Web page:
Judging by what most NYT’ commenters write, many people believe that Republicans are always attacking Mr. Obama ONLY because of his race. This is especially true in the case of the Iran deal, although I’ve seen it in other instances. They believe, or want to believe, that Republicans are against this deal, or anything Obama proposes, just because they hate the black President, and automatically reject anything he supports.
        As you say, it’s true that many are racists, but in the case of this agreement with Iran, does anybody believe they would be for it if the President was a white man? Or, to put it another way, would they still be against it if Netanyahu and AIPAC were in favor of it?

      • annie on August 16, 2015, 9:57 pm

        thinking it’s all because of race is a pack mentality and a cop out. same w/rampant accusations of anti semitism. usually it’s political strategizing. lots of people (strategizers) have no qualms with this because it can flip an election (yes racists exist and charges of racism can also bring out the opposition: ie anti anti semitism ); remember what netanyahu appealed to right before the election. but i’d posit the american masses (in the majority) are not primarily motivated by racism. i choose to believe (hope) the opposite (anti racism) is more prevalent of the two.

      • RoHa on August 17, 2015, 4:31 am

        Off topic technical note.

        I don’t understand why, after “philologists claimed that Arabic, Hebrew, Aramaic, Amharic, etc., were “Semitic” languages”, he says, ” even though philologists could never find a parent Semitic language from which they all derived.”

        Nor do we have a common Indo-European language, a common Bantu language, or a common Uro-Altaic language. The similarities between the languages justifies them being grouped into the families.

        Those similarities also suggest that each family derived from a common language, but even if some alternative explanation for the similarities could be found, it would not mean that the groupings were unjustified.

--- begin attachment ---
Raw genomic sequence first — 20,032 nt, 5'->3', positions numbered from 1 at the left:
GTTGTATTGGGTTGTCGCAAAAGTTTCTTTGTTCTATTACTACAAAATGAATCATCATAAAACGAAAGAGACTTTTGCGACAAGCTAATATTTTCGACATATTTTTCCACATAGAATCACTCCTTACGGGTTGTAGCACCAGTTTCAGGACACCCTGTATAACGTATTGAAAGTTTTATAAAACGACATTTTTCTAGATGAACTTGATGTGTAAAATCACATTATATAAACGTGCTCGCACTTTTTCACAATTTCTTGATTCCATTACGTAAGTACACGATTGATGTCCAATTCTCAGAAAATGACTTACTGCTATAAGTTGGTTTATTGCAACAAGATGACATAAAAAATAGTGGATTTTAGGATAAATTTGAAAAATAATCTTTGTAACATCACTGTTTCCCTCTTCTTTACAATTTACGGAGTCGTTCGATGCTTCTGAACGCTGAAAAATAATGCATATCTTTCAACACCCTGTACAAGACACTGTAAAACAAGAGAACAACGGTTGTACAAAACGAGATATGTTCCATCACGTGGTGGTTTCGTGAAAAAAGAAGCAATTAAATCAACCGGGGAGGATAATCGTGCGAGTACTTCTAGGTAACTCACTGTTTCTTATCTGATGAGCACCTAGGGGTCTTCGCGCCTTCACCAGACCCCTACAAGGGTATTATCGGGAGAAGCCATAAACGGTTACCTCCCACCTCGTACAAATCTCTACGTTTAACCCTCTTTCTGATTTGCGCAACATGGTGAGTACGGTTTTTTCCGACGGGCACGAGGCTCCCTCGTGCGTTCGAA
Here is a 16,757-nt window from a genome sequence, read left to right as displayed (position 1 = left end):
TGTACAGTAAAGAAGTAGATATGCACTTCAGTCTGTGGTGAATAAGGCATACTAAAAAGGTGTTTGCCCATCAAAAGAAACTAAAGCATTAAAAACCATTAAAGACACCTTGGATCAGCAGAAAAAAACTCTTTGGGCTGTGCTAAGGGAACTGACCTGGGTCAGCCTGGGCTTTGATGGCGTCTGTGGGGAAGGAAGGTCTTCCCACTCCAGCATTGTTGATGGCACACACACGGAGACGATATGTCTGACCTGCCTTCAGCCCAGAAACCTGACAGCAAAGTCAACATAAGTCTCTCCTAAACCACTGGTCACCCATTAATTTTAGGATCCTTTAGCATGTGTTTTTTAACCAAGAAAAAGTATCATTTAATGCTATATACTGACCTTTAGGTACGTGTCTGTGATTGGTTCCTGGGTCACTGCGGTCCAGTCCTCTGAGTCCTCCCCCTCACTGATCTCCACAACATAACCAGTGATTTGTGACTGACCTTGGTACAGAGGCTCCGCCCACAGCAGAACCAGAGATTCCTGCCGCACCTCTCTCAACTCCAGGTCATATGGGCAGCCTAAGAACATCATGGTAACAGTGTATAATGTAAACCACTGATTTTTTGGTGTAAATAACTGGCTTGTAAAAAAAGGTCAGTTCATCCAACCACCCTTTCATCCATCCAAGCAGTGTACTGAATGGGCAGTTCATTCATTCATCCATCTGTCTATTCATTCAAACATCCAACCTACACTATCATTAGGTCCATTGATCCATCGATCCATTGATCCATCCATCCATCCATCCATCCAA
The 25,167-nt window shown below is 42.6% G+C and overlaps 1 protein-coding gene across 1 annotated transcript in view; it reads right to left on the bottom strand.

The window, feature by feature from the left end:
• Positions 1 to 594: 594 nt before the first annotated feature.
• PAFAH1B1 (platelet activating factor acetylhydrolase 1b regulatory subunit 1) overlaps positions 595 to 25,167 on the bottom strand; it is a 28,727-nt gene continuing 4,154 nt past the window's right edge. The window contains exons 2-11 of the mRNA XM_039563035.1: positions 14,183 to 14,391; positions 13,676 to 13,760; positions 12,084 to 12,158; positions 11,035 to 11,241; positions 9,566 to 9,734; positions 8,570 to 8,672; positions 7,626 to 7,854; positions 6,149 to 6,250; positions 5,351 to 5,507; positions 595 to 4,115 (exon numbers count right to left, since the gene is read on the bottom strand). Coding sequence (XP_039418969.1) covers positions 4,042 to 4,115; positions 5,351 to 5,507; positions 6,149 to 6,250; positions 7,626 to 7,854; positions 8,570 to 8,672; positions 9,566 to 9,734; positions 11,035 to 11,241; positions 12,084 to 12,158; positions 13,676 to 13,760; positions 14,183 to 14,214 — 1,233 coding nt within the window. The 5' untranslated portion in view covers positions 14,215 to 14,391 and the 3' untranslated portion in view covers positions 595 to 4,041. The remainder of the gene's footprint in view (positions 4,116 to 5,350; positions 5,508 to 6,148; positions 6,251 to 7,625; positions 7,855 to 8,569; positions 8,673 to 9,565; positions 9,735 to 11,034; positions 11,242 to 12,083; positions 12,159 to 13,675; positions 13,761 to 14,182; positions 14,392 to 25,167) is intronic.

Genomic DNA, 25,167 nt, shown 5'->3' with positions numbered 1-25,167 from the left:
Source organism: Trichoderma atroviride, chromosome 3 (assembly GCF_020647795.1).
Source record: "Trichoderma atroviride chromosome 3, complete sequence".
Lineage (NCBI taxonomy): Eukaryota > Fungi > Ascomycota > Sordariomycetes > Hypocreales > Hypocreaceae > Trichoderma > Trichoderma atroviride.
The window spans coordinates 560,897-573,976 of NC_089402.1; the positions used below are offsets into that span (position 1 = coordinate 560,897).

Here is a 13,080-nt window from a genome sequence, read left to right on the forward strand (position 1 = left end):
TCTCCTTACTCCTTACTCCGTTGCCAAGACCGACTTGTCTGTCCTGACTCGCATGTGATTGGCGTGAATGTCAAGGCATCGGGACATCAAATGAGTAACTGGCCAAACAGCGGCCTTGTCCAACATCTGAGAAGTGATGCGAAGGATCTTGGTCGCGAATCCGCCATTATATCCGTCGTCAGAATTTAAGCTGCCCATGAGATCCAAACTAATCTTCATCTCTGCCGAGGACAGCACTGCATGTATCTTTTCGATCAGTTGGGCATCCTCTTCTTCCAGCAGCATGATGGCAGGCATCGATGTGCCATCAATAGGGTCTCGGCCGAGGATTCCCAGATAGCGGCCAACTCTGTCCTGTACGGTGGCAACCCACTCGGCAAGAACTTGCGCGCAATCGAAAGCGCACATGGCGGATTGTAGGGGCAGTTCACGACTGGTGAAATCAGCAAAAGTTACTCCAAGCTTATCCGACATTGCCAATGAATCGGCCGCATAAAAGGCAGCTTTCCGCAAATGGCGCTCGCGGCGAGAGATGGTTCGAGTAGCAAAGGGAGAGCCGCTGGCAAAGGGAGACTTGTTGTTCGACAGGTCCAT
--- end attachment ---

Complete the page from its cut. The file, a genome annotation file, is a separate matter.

• Mooser on August 17, 2015, 10:02 am

        I do believe we Jews and whoever else are called “Semites” because we are the sons, the descendants of Shem, on of Noah’s sons, who repopulated the world after the Flood.
        Of course, as we all know “Ham” was the other son. And he fathered the other peoples and languages.

        I wish we could just drop the word “Semite” It is simply a spurious term. It has no meaning at all, unless you are a certain kind of Biblical literalist.

      • John Douglas on August 17, 2015, 10:39 am

        I agree, Annie, when it comes to the classic, slur-slinging racist. And I think there are commonalities between the overuse of the charges of anti-Semitism and those of racism. However these Republicans as a group are incredibly intolerant of difference. Obama, who is smarter, more dignified, freer of scandal, more analytical, more open to dialogue than they are is still different, he’s Black. I think there’s a pervasive idea among these politicians ( some Dems too) that he doesn’t belong in the (very) White House. It’s still hard for me to understand the level of insult of the 29 standing ovations and later invitation to Netanyahu, which in this case was not only a Republican phenomenon. Jackie Robinson stood bravely and with great dignity in the outfields of America as fans shouted insults and threats to his life. Obama is the Jackie Robinson of presidents.